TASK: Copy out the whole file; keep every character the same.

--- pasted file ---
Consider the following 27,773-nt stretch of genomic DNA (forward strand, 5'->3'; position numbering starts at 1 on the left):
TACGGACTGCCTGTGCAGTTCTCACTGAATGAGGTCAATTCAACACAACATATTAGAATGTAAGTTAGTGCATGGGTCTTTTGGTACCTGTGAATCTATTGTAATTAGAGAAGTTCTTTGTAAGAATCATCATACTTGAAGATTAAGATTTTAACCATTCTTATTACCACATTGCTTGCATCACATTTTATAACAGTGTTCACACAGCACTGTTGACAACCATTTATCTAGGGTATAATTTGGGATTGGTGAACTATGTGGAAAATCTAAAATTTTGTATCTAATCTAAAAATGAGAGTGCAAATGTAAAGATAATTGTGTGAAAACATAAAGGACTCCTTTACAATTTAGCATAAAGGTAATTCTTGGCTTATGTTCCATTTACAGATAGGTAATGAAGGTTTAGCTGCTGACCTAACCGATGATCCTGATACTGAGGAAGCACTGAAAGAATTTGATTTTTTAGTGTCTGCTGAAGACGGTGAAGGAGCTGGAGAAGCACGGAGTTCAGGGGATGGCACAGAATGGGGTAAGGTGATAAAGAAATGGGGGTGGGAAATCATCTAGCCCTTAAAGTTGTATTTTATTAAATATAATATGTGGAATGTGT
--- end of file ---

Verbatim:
Consider the following 27,773-nt stretch of genomic DNA (forward strand, 5'->3'; position numbering starts at 1 on the left):
TACGGACTGCCTGTGCAGTTCTCACTGAATGAGGTCAATTCAACACAACATATTAGAATGTAAGTTAGTGCATGGGTCTTTTGGTACCTGTGAATCTATTGTAATTAGAGAAGTTCTTTGTAAGAATCATCATACTTGAAGATTAAGATTTTAACCATTCTTATTACCACATTGCTTGCATCACATTTTATAACAGTGTTCACACAGCACTGTTGACAACCATTTATCTAGGGTATAATTTGGGATTGGTGAACTATGTGGAAAATCTAAAATTTTGTATCTAATCTAAAAATGAGAGTGCAAATGTAAAGATAATTGTGTGAAAACATAAAGGACTCCTTTACAATTTAGCATAAAGGTAATTCTTGGCTTATGTTCCATTTACAGATAGGTAATGAAGGTTTAGCTGCTGACCTAACCGATGATCCTGATACTGAGGAAGCACTGAAAGAATTTGATTTTTTAGTGTCTGCTGAAGACGGTGAAGGAGCTGGAGAAGCACGGAGTTCAGGGGATGGCACAGAATGGGGTAAGGTGATAAAGAAATGGGGGTGGGAAATCATCTAGCCCTTAAAGTTGTATTTTATTAAATATAATATGTGGAATGTGT